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Choosing your analysis tools

Now that we've explored some of the key tools and techniques frequently used by technical analysts, let's finish by considering how you should go about choosing which ones to use in your own trading.

Which moving averages should I use?

As we saw in the last section, using several moving averages at once can provide all manner of trading signals, so it's important you chose the right ones to suit the situation and your trading style. Remember that shorter-period (faster) moving averages stick closer to the price, so you're more likely to catch trends or reversals early - though, you're also more likely to get caught out by false signals and fakeouts.

Similarly, EMAs give more weight to recent price movements than MAs, so tend to react more quickly to price moves - though are also more vulnerable to short-term price spikes.

The best way to trade with moving averages is to experiment yourself with different speeds and find the ones that work for you, based on the type of signals you're looking for and whether you're trading over the short or long term. However, it's sensible to start off by looking at the most popular periods, because the more traders that are using these levels, the more likely they are to become self-fulfilling.

For example, if enough traders believe an asset's 50-day simple moving average will turn out to be a strong resistance level - and decide to sell when the market reaches it - then the price will indeed be forced down because of that selling pressure.

The most popular moving average periods are:

The most popular moving average periods are

Putting it all together

In this basic introduction to technical analysis we've gone through a fair number of chart patterns, candlestick patterns and looked at one technical indicator in depth. Even with this limited knowledge of the subject, you can start finding a large number of trading signals on pretty much any chart you care to look at. And yet this is barely scratching the surface of the number of techniques and indicators available. So how do you select the best ones to use?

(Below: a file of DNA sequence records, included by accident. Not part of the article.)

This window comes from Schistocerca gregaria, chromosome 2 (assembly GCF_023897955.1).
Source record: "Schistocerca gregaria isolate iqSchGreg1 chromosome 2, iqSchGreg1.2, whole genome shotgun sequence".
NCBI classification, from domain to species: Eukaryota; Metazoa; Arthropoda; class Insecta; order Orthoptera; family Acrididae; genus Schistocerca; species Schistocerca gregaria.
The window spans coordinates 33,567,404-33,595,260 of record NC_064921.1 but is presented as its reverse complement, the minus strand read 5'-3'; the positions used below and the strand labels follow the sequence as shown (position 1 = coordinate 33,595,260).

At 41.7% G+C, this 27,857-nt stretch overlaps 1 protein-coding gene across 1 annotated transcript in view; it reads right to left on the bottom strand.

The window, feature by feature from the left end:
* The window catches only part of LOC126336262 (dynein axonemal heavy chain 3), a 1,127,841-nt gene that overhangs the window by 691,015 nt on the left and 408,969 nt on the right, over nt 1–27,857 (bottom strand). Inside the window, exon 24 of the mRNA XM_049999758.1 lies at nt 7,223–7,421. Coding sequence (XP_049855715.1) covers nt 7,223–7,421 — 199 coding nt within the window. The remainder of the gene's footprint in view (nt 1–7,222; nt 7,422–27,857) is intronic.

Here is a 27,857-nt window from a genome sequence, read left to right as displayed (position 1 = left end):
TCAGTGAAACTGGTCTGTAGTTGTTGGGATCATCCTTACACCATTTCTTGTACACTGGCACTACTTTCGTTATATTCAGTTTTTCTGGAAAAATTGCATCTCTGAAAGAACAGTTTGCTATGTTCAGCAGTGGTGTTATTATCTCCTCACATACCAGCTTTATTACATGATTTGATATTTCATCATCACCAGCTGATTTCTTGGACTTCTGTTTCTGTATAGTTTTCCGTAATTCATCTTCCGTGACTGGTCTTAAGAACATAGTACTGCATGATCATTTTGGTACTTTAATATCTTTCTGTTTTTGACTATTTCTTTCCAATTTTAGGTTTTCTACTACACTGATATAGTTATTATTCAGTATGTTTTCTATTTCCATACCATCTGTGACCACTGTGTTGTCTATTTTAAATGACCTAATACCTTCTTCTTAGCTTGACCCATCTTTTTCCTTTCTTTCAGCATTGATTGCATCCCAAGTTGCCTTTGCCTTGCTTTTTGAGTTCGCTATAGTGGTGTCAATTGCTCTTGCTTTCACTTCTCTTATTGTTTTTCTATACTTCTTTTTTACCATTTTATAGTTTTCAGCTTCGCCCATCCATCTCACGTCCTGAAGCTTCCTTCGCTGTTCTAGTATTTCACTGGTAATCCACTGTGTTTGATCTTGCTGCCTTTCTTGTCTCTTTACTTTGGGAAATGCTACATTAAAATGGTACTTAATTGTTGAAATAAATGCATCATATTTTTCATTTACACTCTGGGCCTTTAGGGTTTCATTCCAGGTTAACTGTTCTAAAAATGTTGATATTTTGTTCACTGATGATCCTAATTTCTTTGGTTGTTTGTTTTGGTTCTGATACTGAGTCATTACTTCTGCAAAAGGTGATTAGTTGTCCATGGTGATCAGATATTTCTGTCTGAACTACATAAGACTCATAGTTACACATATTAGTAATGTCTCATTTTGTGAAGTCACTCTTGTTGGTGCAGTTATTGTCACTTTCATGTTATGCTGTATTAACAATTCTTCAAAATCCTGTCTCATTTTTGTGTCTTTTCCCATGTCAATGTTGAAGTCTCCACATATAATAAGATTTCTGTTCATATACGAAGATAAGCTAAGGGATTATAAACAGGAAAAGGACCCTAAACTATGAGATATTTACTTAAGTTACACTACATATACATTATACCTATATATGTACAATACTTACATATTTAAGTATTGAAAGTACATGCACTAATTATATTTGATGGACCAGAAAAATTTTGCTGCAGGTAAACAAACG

As we touched on earlier, no indicator, pattern or technique is right all the time. False signals are thrown up constantly - so the best way to use technical analysis is to try and identify when you can trust a signal, and when (and why) false signals appear. You can do this by studying how the market tends to react in different situations, and by combining techniques like trend analysis with moving averages, chart patterns and other indicators.

The more techniques you know, the more you can draw on to help inform your trading strategies - though it's by no means necessary to know how to use every major indicator out there. It's really all down to you and how you like to trade. Some traders only use support and resistance levels for example, while others combine a large number of complex indicators.

The only true way to learn is to try it out for yourself and see what works for you - though we'd recommend practising these techniques on a demo platform first.

Lesson summary

  • MAs and EMAs can be useful on their own, but they can be even more powerful when combined with each other, or with other technical analysis techniques
  • Remember that no technical indicator, pattern or technique will be accurate all the time - be wary of false signals
  • Rather than trying to master every available technical indicator, take your time exploring ways of using different analysis tools to find what works for you

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